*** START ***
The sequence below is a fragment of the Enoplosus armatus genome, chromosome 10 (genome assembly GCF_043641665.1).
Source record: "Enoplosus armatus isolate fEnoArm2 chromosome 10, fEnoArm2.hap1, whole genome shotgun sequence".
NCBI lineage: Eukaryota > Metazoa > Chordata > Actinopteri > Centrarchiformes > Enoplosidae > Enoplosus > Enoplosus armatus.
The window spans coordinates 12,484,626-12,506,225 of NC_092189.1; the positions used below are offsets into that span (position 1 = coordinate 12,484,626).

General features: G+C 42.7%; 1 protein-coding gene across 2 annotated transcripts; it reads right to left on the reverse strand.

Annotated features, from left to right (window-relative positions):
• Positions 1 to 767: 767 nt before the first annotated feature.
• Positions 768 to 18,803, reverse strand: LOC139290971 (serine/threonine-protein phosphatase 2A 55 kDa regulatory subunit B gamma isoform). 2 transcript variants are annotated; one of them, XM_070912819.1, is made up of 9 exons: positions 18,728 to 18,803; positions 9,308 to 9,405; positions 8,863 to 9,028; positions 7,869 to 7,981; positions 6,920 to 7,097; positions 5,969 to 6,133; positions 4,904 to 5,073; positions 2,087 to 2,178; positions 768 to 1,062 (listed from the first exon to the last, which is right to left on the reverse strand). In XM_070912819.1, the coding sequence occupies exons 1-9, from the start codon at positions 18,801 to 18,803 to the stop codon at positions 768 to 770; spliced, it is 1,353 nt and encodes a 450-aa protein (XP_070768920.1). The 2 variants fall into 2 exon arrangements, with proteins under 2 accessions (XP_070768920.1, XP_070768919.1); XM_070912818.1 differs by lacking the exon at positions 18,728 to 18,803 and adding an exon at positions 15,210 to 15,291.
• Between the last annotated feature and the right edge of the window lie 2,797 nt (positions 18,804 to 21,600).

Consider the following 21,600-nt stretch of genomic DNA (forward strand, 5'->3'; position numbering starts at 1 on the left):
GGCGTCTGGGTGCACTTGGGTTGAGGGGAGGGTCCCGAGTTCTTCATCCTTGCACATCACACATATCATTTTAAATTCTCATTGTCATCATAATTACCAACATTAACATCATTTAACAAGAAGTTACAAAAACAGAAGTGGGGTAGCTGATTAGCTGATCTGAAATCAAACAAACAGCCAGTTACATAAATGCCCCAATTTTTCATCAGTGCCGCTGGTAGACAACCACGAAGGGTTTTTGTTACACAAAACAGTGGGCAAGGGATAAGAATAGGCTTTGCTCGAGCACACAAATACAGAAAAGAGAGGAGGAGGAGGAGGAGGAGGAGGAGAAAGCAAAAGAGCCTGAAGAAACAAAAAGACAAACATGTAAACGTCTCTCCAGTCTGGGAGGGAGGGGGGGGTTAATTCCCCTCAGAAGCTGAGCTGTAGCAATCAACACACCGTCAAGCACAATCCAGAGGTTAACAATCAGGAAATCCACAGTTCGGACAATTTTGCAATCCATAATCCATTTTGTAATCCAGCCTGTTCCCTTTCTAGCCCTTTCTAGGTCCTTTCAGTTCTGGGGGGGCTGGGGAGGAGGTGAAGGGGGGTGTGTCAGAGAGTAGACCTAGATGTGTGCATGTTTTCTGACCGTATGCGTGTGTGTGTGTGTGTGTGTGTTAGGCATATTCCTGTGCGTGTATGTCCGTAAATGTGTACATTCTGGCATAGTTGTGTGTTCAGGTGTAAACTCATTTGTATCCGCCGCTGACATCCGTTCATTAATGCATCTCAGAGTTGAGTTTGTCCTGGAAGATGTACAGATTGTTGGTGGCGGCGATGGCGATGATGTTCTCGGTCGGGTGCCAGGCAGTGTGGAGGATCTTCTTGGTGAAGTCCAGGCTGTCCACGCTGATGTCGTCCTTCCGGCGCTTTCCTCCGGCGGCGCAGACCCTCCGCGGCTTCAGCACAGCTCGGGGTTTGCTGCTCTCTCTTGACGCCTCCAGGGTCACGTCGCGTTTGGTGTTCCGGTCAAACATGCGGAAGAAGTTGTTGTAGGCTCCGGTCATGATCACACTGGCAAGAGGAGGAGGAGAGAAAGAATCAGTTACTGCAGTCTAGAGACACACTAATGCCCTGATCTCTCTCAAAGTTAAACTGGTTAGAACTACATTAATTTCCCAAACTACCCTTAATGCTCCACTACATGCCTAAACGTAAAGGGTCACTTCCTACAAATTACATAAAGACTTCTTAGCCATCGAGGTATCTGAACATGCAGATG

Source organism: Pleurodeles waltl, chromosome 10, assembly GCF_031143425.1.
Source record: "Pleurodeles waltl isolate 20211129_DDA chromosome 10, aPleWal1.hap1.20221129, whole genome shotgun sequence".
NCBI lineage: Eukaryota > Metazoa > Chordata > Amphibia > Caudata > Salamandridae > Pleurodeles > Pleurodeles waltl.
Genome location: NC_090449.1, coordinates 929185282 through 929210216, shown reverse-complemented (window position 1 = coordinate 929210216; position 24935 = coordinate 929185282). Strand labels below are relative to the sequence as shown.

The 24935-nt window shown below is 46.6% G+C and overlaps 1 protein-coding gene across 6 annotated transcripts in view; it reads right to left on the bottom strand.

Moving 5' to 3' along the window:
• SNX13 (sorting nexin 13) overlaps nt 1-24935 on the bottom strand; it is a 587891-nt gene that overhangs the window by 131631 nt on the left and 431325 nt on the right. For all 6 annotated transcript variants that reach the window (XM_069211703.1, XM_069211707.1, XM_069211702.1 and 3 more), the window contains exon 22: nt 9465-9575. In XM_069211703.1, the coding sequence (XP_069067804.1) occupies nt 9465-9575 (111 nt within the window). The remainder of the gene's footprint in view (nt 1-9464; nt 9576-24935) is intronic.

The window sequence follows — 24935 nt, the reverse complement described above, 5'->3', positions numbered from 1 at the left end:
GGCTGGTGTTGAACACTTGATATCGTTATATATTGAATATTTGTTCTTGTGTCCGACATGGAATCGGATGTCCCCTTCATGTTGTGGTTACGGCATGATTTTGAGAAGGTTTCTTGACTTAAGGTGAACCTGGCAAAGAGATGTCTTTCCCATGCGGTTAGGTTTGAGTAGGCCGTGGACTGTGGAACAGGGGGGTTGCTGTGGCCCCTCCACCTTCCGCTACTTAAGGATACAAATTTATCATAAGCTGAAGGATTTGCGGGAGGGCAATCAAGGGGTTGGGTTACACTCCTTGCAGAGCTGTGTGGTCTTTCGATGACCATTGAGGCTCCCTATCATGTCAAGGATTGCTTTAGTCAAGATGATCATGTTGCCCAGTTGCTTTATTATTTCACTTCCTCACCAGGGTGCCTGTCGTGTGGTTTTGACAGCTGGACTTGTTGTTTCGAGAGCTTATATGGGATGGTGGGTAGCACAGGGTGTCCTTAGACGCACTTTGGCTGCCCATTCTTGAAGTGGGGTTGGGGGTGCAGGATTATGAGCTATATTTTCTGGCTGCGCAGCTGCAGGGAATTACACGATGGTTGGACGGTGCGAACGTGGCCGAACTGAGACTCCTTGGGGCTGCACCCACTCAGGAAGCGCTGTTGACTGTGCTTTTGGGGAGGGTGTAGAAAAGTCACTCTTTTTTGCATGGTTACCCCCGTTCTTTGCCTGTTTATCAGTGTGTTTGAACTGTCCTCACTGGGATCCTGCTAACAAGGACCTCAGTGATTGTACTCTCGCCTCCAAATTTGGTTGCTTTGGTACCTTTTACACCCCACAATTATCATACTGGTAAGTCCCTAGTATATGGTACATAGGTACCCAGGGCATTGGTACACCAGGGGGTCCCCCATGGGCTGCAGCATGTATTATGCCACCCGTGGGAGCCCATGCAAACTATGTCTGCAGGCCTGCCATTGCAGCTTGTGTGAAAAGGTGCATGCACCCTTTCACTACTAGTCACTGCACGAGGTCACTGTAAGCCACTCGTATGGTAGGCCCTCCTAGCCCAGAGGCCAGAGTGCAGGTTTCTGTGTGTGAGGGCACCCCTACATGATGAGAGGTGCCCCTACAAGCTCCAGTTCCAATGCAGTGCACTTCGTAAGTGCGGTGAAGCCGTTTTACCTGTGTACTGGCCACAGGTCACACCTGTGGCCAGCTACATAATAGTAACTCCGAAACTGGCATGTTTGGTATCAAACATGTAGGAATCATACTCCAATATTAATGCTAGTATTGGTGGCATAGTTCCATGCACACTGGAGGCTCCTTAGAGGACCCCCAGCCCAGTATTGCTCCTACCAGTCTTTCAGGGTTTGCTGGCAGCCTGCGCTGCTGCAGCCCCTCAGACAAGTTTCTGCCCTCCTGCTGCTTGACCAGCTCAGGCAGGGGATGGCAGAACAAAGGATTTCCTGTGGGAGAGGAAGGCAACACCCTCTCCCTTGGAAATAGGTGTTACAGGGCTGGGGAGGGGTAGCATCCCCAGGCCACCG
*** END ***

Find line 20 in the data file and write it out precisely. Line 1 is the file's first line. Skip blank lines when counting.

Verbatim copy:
GGCTGGTGTTGAACACTTGATATCGTTATATATTGAATATTTGTTCTTGTGTCCGACATGGAATCGGATGTCCCCTTCATGTTGTGGTTACGGCATGATTTTGAGAAGGTTTCTTGACTTAAGGTGAACCTGGCAAAGAGATGTCTTTCCCATGCGGTTAGGTTTGAGTAGGCCGTGGACTGTGGAACAGGGGGGTTGCTGTGGCCCCTCCACCTTCCGCTACTTAAGGATACAAATTTATCATAAGCTGAAGGATTTGCGGGAGGGCAATCAAGGGGTTGGGTTACACTCCTTGCAGAGCTGTGTGGTCTTTCGATGACCATTGAGGCTCCCTATCATGTCAAGGATTGCTTTAGTCAAGATGATCATGTTGCCCAGTTGCTTTATTATTTCACTTCCTCACCAGGGTGCCTGTCGTGTGGTTTTGACAGCTGGACTTGTTGTTTCGAGAGCTTATATGGGATGGTGGGTAGCACAGGGTGTCCTTAGACGCACTTTGGCTGCCCATTCTTGAAGTGGGGTTGGGGGTGCAGGATTATGAGCTATATTTTCTGGCTGCGCAGCTGCAGGGAATTACACGATGGTTGGACGGTGCGAACGTGGCCGAACTGAGACTCCTTGGGGCTGCACCCACTCAGGAAGCGCTGTTGACTGTGCTTTTGGGGAGGGTGTAGAAAAGTCACTCTTTTTTGCATGGTTACCCCCGTTCTTTGCCTGTTTATCAGTGTGTTTGAACTGTCCTCACTGGGATCCTGCTAACAAGGACCTCAGTGATTGTACTCTCGCCTCCAAATTTGGTTGCTTTGGTACCTTTTACACCCCACAATTATCATACTGGTAAGTCCCTAGTATATGGTACATAGGTACCCAGGGCATTGGTACACCAGGGGGTCCCCCATGGGCTGCAGCATGTATTATGCCACCCGTGGGAGCCCATGCAAACTATGTCTGCAGGCCTGCCATTGCAGCTTGTGTGAAAAGGTGCATGCACCCTTTCACTACTAGTCACTGCACGAGGTCACTGTAAGCCACTCGTATGGTAGGCCCTCCTAGCCCAGAGGCCAGAGTGCAGGTTTCTGTGTGTGAGGGCACCCCTACATGATGAGAGGTGCCCCTACAAGCTCCAGTTCCAATGCAGTGCACTTCGTAAGTGCGGTGAAGCCGTTTTACCTGTGTACTGGCCACAGGTCACACCTGTGGCCAGCTACATAATAGTAACTCCGAAACTGGCATGTTTGGTATCAAACATGTAGGAATCATACTCCAATATTAATGCTAGTATTGGTGGCATAGTTCCATGCACACTGGAGGCTCCTTAGAGGACCCCCAGCCCAGTATTGCTCCTACCAGTCTTTCAGGGTTTGCTGGCAGCCTGCGCTGCTGCAGCCCCTCAGACAAGTTTCTGCCCTCCTGCTGCTTGACCAGCTCAGGCAGGGGATGGCAGAACAAAGGATTTCCTGTGGGAGAGGAAGGCAACACCCTCTCCCTTGGAAATAGGTGTTACAGGGCTGGGGAGGGGTAGCATCCCCAGGCCACCG